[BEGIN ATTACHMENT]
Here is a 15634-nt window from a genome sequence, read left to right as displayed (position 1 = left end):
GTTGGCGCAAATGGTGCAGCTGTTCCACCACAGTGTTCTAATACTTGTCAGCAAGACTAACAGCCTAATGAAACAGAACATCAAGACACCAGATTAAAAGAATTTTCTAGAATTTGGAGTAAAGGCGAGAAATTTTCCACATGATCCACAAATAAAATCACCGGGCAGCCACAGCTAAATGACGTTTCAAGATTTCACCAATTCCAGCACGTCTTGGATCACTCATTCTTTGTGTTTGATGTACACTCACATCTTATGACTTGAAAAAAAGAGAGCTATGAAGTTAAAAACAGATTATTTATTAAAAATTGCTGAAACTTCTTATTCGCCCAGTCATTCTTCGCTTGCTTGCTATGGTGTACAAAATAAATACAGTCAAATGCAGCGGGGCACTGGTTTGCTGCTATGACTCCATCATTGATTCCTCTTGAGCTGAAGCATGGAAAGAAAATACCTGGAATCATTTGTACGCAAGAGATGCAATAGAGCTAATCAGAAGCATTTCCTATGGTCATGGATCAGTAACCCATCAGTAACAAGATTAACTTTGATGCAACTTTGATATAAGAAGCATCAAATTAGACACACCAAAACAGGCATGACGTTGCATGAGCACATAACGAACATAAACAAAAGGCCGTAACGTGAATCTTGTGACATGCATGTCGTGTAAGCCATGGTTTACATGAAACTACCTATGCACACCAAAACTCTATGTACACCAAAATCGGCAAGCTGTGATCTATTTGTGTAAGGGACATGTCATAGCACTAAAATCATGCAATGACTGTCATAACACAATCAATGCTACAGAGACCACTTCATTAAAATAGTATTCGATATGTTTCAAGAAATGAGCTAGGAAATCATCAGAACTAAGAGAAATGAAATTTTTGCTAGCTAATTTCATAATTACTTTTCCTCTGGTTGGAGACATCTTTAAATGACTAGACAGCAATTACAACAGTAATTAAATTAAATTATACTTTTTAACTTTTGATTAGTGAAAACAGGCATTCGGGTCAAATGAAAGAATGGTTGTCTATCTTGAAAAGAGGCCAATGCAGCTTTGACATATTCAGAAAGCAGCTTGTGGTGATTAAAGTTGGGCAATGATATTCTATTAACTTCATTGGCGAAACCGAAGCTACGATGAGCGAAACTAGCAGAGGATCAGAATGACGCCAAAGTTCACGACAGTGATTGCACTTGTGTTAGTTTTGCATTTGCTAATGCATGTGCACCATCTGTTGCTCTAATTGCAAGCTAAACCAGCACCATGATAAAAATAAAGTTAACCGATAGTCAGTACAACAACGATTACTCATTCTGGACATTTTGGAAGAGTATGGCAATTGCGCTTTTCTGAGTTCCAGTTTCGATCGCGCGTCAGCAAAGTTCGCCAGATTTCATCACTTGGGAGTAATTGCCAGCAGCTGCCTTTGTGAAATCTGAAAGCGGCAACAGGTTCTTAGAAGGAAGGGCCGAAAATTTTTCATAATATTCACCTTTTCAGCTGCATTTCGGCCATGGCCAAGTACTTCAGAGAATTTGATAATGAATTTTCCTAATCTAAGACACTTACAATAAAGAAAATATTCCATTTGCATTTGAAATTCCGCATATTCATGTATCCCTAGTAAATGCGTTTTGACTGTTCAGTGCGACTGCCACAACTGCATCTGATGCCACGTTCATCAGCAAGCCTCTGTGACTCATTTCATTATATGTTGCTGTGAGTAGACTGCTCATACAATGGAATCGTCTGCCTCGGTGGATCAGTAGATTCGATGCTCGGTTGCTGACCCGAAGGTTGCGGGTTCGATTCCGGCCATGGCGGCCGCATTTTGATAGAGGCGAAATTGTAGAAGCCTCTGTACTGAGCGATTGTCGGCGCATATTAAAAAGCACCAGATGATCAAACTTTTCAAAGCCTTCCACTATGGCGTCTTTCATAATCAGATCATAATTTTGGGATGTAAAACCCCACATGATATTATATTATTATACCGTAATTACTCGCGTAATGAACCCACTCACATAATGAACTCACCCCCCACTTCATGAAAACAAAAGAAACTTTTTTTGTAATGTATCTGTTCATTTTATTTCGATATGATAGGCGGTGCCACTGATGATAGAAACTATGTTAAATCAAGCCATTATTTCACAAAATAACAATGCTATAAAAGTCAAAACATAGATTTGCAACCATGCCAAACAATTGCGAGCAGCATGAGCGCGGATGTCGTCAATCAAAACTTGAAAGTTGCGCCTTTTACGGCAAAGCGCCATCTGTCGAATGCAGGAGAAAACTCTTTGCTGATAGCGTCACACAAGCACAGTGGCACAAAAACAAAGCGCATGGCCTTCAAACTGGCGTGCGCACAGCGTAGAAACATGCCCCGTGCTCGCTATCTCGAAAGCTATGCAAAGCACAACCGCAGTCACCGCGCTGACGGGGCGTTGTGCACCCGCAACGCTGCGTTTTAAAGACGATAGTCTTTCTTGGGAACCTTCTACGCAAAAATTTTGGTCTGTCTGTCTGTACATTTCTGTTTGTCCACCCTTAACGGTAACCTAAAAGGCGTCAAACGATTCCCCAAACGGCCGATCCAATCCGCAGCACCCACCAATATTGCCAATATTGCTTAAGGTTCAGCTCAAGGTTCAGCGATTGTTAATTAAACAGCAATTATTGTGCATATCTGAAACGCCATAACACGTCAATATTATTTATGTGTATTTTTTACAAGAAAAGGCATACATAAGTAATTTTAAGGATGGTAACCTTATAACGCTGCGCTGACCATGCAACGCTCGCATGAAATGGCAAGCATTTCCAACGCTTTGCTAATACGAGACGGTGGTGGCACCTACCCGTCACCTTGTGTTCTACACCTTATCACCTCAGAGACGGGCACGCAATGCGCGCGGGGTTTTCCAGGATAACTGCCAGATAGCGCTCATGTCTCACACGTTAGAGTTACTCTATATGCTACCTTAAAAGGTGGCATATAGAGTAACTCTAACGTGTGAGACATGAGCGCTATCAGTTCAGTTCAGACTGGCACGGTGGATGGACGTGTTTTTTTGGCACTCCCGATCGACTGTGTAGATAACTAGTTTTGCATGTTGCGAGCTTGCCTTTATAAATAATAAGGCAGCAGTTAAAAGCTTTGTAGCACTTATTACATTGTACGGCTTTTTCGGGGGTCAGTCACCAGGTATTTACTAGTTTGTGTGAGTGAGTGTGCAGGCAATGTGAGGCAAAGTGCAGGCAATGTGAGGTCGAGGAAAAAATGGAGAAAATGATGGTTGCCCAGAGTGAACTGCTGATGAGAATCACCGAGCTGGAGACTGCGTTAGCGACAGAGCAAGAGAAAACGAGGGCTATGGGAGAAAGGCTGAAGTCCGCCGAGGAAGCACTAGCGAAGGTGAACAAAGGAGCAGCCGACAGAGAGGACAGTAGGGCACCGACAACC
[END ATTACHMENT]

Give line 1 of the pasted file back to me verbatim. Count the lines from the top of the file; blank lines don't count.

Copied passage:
Here is a 15634-nt window from a genome sequence, read left to right as displayed (position 1 = left end):